Utilising the sun — and enabling both commercial users and residents to do the same — is a key ingredient both for decarbonisation and decentralisation. In 2018, Tata Power set up one of the world’s largest solar-powered cricket stadium at Brabourne Stadium in Mumbai. It followed this up with India’s largest car-port solar installation in Pune; and continues to enable customers in generating their own power by building rooftop solar solutions.
Tata power has also collaborated with AES and Mitsubishi Corporation to set up South Asia’s Largest Grid-Scale Energy Storage System in Delhi, India and continues to grow this capacity further.
Digitalisation: To help large commercial and industrial clients to use digitalisation for effective monitoring and cost and energy savings, Tata Power has set up a dedicated energy services (ESCO) with a strong belief that every ounce of energy has an impact much higher than its rupee cost. In its own operations, the company has state-of-the-art digitalisation and technology mechanisms that use Reliability Centred Maintenance, SCADA systems, Distributed Energy Resources (DER) integration, smart grids AI, ML, smart meters and IoT for intelligent networks.
Leading by Example
As a Climate Champion, the company has set carbon goals for its own operations. The Company has been planting 10 lakh saplings annually at its sites
“For us, this transition to green energy is not an option but a commitment to support the people of this country." - Dr Praveer Sinha
Through a decade of ‘Greenolution’, Tata Power has empowered ‘green heroes’ — over a thousand employees who drive sustainability initiatives at the Company. The company keeps its distribution customers engaged towards its net zero ambition through Demand Side Management (DSM), paperless processes on onboarding and billing and also provides an option to avail 100% Green Power to its Mumbai customers.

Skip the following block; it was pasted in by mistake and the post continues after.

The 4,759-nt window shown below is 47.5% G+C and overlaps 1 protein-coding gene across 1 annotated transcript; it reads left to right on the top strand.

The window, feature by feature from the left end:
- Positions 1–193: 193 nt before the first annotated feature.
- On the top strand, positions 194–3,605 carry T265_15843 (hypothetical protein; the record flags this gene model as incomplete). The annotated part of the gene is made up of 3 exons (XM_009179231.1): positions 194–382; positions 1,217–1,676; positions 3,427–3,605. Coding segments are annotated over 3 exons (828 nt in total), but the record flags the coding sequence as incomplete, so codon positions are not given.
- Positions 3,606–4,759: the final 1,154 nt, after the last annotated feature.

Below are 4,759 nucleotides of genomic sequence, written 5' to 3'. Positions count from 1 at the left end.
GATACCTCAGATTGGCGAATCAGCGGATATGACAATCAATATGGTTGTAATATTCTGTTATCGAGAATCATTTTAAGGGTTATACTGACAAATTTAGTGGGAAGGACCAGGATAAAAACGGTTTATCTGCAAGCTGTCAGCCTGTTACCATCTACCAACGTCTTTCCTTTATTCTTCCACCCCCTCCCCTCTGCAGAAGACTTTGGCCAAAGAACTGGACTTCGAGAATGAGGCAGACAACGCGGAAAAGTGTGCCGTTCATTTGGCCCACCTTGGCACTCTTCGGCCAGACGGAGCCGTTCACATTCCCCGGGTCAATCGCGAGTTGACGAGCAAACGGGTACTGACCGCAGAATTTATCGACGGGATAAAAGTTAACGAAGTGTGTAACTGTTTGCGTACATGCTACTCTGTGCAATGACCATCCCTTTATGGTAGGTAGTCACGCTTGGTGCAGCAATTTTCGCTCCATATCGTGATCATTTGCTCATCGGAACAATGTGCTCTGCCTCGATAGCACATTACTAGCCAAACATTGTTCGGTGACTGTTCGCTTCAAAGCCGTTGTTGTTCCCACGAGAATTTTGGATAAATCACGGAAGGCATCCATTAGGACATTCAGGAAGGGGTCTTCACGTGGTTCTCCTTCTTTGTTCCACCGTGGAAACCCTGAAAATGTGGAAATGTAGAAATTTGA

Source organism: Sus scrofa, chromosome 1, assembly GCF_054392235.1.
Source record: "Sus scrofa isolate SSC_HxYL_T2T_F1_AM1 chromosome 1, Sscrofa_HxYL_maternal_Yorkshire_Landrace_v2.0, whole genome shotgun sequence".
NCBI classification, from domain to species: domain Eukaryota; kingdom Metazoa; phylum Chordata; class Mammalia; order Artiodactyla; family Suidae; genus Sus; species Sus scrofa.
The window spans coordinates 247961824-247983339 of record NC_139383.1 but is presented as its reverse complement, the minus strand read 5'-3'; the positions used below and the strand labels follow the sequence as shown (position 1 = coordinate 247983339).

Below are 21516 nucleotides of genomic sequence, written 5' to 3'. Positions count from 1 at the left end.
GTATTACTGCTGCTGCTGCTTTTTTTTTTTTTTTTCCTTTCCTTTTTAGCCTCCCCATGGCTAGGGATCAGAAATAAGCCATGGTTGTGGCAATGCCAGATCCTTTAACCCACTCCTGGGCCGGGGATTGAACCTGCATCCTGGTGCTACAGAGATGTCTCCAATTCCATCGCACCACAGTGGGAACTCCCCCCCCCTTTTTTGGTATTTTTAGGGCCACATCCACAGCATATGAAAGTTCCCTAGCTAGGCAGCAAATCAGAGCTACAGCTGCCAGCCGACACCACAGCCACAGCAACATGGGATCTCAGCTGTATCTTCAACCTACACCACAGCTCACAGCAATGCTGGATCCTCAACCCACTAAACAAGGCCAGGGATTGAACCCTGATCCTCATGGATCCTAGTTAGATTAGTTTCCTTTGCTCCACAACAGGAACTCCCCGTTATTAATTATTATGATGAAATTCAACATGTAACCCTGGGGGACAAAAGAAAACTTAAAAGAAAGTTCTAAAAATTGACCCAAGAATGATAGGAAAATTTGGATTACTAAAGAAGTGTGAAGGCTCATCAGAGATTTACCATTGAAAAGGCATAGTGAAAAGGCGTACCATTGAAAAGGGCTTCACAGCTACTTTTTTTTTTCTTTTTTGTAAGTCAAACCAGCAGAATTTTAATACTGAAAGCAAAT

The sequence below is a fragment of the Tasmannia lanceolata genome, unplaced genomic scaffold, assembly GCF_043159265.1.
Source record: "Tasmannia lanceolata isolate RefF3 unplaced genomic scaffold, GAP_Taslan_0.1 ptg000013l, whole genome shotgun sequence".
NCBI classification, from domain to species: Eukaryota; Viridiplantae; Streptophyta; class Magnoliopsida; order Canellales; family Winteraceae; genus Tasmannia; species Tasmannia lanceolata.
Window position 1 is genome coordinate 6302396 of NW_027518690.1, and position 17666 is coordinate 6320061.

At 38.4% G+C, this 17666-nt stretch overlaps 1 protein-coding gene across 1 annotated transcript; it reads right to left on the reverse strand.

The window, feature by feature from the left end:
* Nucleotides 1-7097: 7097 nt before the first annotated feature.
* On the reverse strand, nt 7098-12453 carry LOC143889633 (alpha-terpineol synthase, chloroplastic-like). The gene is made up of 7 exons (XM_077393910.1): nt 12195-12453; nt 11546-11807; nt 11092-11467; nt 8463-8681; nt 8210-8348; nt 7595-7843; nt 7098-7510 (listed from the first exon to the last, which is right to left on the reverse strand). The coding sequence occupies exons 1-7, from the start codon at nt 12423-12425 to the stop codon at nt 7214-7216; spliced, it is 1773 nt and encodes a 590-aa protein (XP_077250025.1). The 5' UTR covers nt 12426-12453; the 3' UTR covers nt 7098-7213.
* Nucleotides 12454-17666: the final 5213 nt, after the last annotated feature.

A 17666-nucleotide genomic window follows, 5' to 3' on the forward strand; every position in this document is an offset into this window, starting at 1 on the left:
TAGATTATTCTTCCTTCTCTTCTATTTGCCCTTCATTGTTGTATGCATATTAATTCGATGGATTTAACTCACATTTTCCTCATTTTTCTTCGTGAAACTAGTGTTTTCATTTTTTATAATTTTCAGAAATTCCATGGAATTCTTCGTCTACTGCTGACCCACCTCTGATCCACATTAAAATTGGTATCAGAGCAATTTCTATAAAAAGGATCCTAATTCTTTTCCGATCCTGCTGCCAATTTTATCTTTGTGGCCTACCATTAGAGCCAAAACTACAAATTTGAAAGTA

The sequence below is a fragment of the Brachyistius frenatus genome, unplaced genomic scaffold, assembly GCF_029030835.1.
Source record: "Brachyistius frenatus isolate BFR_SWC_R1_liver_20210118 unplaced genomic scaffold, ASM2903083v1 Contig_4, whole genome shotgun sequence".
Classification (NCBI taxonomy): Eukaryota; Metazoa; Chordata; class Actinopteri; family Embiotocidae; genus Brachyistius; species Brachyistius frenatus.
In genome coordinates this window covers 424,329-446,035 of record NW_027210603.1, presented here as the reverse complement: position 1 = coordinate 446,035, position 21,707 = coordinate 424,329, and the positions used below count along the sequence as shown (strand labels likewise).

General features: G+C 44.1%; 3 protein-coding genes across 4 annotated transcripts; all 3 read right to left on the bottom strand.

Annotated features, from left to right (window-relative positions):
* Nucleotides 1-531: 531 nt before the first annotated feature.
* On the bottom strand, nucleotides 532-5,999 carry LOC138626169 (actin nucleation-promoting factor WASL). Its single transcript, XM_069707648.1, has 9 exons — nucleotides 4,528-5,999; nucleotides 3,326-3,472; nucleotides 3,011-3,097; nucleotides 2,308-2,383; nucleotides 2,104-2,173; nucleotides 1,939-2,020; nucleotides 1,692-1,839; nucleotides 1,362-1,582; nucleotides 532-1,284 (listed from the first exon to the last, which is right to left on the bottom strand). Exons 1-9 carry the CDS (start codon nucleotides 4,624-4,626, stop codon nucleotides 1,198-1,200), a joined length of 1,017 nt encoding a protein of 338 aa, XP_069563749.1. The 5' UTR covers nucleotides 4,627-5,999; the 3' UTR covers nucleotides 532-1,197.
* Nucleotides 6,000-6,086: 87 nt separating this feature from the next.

Leading the effort on sustainability disclosures, Tata Power has also reported value creation through a comprehensive Integrated Report and participates in CDP and DJSI assessment amongst others.
A Participative Future
The path to net zero includes extensive work and investment in research and innovation. Towards this, Tata Power along with the Government of India and Tata Trusts operates the Clean Energy International Incubation Centre. It also partners with Mission Innovation quest for net zero compatible innovations, with RISE university in the areas of carbon capture and utilisation and hydrogen technology.
Recognising the need to engage all stakeholders whose participation is critical to achieving these goals, Tata Power has committed to Science-Based Target Initiative (SBTi) and Race to Zero, which seek a collective effort to mitigate climate change. Tata Power is also aligned to the United Nations Sustainable Development Goals (SDGs) and is monitoring the progress on its sustainability aspirations across all its business clusters. Tata Power is also the only Indian company co-authoring the SDG roadmap for power utilities along with World Business Council for Sustainable Development.
- Haroon Bijli